Environmental Factor, March 2009, National Institute of Environmental Health Sciences
Suk Represents NIEHS at President's Cancer Panel Meeting
By Eddy Ball
NIEHS took a seat at a meeting of the President's Cancer Panel (PCP) with a presentation by NIEHS Center for Risk and Integrated Sciences Director Bill Suk, Ph.D., on January 27 in Phoenix. Suk was part of a program on "Nuclear Fallout, Electromagnetic Fields and Radiation Exposure" - the final meeting in the four-part 2008-2009 PCP (http://deainfo.nci.nih.gov/advisory/pcp/pcpchr.htm) meeting series devoted to the topic of "Environmental Factors in Cancer."
The 2008-2009 PCP series involved a review of the general lines of evidence that show environmental exposures are important in cancer etiology. The panel addressed the role of "avoidable" or "preventable" factors, along with the magnitude of the role of environment.
Suk's presentation outlined the broader definition of "environment" that informs the Institute's environmental public health initiatives on many scales, ranging from microscopic to global. "For this workshop," he said at the beginning of his presentation, "we are interested in environmental health at the community level and particularly how decisions in this region can have impacts, positive or negative, on the health and well-being of people in this community."
As he discussed the gene/environment interactions that are involved in the risk for complex disease, Suk outlined the contributions that the environmental health sciences can make to improving public health in relation to fallout, electromagnetic field and radiation exposures. These include the development of advanced technologies for measuring exposures and assessing the body's responses to the environment with the goal of using the information to design new preventive and therapeutic strategies.
"While early detection strategies are critically important because they allow treatment to begin early in the course of disease," Suk said of the environmental health sciences' approach to disease, "true cancer prevention strategies aim to reduce the incidence of cancer by lessening the number of stressors that cause disease."
Suk concluded by challenging his colleagues to view the topic of "Environmental Factors in Cancer" on a global scale as an emerging epidemic of non-communicable disease. He pointed to the dramatic increase in cancer rates in developing countries and underscored the importance of understanding the heightened susceptibility of children worldwide to cancers linked to environmental factors.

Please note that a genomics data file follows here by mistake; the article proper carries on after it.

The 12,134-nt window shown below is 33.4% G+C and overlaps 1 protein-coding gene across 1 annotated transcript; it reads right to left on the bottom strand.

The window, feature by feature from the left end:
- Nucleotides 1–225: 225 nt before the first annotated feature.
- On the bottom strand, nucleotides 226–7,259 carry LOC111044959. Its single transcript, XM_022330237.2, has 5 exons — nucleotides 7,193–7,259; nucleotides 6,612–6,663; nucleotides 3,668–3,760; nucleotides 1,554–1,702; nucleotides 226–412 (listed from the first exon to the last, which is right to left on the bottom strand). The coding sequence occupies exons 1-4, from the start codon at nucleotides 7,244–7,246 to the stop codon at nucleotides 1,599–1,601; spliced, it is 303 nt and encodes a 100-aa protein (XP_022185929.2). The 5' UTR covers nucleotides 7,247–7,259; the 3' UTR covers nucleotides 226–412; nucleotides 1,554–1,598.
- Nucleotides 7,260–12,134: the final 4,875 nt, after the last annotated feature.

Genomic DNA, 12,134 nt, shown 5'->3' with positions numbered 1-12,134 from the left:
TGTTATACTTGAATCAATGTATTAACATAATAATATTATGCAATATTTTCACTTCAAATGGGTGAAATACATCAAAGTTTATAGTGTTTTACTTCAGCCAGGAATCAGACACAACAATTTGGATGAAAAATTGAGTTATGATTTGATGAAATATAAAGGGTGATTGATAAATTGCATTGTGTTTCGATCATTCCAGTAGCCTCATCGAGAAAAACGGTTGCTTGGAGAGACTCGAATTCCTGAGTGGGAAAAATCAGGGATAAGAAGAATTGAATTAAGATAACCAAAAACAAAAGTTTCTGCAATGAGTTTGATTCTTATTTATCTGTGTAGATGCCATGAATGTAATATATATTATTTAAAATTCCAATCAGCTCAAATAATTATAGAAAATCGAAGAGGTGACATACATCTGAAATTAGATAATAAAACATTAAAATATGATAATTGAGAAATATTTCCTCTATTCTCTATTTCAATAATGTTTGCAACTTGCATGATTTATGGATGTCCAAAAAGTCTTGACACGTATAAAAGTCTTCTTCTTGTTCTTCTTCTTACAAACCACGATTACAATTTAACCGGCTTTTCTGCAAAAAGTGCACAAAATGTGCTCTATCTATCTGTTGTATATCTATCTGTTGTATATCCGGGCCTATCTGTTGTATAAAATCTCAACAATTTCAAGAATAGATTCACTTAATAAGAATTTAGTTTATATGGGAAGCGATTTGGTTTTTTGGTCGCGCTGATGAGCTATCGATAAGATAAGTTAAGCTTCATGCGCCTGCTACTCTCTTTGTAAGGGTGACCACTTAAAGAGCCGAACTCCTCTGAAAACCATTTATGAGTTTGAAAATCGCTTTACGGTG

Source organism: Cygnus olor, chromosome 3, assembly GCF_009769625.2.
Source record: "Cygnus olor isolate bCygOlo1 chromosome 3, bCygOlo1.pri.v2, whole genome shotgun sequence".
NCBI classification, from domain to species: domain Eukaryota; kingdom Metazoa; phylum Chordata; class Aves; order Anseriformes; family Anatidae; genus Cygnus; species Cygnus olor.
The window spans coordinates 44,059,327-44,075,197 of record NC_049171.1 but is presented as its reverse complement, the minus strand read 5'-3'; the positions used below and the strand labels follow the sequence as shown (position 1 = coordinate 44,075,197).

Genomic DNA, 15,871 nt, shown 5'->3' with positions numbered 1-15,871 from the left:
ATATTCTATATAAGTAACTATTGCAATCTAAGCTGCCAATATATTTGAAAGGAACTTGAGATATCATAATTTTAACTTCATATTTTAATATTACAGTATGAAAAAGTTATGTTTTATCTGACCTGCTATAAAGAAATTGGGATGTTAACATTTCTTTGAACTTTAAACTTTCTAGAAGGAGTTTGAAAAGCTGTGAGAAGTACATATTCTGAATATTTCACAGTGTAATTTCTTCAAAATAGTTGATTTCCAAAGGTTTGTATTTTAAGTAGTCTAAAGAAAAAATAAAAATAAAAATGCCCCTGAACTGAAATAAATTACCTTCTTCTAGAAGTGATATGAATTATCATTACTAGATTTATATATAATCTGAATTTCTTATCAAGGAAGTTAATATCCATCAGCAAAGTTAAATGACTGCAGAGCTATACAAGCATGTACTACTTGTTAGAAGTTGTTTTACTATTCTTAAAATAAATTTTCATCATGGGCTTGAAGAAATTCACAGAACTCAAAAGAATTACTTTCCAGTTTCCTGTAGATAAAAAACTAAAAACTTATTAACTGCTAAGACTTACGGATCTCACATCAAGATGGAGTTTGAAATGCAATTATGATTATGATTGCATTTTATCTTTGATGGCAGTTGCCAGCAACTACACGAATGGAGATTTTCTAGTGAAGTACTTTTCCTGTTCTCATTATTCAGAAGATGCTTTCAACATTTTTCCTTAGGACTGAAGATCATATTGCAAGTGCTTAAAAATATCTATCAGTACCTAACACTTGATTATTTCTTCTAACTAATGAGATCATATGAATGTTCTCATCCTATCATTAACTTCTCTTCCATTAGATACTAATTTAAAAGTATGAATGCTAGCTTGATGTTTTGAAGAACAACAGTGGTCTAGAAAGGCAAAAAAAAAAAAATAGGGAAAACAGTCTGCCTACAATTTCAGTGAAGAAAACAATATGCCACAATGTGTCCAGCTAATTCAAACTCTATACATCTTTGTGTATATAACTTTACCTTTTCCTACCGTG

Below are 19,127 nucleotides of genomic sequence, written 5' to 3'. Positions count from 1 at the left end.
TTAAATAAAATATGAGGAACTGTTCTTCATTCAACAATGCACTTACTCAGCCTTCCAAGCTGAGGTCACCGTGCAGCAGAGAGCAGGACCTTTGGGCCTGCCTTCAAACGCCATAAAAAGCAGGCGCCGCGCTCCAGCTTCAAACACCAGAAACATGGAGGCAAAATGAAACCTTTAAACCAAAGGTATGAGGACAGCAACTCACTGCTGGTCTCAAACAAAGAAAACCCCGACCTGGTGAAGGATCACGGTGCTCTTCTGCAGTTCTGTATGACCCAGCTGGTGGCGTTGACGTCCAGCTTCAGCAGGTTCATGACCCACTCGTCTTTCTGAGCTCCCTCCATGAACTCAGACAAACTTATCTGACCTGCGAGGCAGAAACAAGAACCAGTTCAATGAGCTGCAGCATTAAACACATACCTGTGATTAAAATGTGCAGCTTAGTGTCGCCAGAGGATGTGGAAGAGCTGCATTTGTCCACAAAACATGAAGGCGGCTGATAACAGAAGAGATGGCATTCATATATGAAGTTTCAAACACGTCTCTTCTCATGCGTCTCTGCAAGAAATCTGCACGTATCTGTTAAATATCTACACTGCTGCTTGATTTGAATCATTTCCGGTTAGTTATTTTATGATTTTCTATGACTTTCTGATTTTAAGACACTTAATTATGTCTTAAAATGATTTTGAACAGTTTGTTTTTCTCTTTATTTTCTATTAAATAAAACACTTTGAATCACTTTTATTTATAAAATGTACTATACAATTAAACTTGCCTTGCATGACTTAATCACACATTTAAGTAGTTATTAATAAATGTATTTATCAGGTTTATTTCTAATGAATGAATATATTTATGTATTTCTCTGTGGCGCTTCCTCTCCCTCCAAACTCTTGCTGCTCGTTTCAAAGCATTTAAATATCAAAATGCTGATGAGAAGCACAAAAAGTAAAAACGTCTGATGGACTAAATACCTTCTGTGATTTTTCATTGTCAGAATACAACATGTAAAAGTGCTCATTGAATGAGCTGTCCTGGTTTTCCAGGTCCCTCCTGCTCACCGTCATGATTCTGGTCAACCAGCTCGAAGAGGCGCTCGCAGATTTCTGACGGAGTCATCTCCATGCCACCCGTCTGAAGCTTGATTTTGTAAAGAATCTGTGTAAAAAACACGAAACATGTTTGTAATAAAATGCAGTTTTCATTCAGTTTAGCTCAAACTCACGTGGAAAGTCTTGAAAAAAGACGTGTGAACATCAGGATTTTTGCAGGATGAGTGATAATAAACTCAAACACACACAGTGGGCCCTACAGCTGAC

Authorized by the National Cancer Act in 1971, the PCP is funded through the National Cancer Institute's Division of Extramural Activities. With the input of scientists, advocates and representatives of government agencies, the three-member panel issues reports on various aspects of cancer, annually and biannually, to fulfill its mission to monitor the development and execution of the activities of the National Cancer Program in direct reports (http://deainfo.nci.nih.gov/advisory/pcp/pcp.htm) to the President of the United States.
Over the years, the panel has examined quality of life for cancer patients, access to care issues, and lifestyle risk factors related to cancer. Earlier meetings (http://deainfo.nci.nih.gov/advisory/pcp/agenda.htm) in the 2008-2009 series explored the issues of industrial and manufacturing exposures, agricultural exposures, indoor/outdoor air pollution and water contamination.
Along with Suk and a number of distinguished grantees attending meetings in the series, the Institute's leadership was also represented by NIEHS Associate Director Chris Portier, Ph.D., at the September 16, 2008 meeting in East Brunswick, N.J.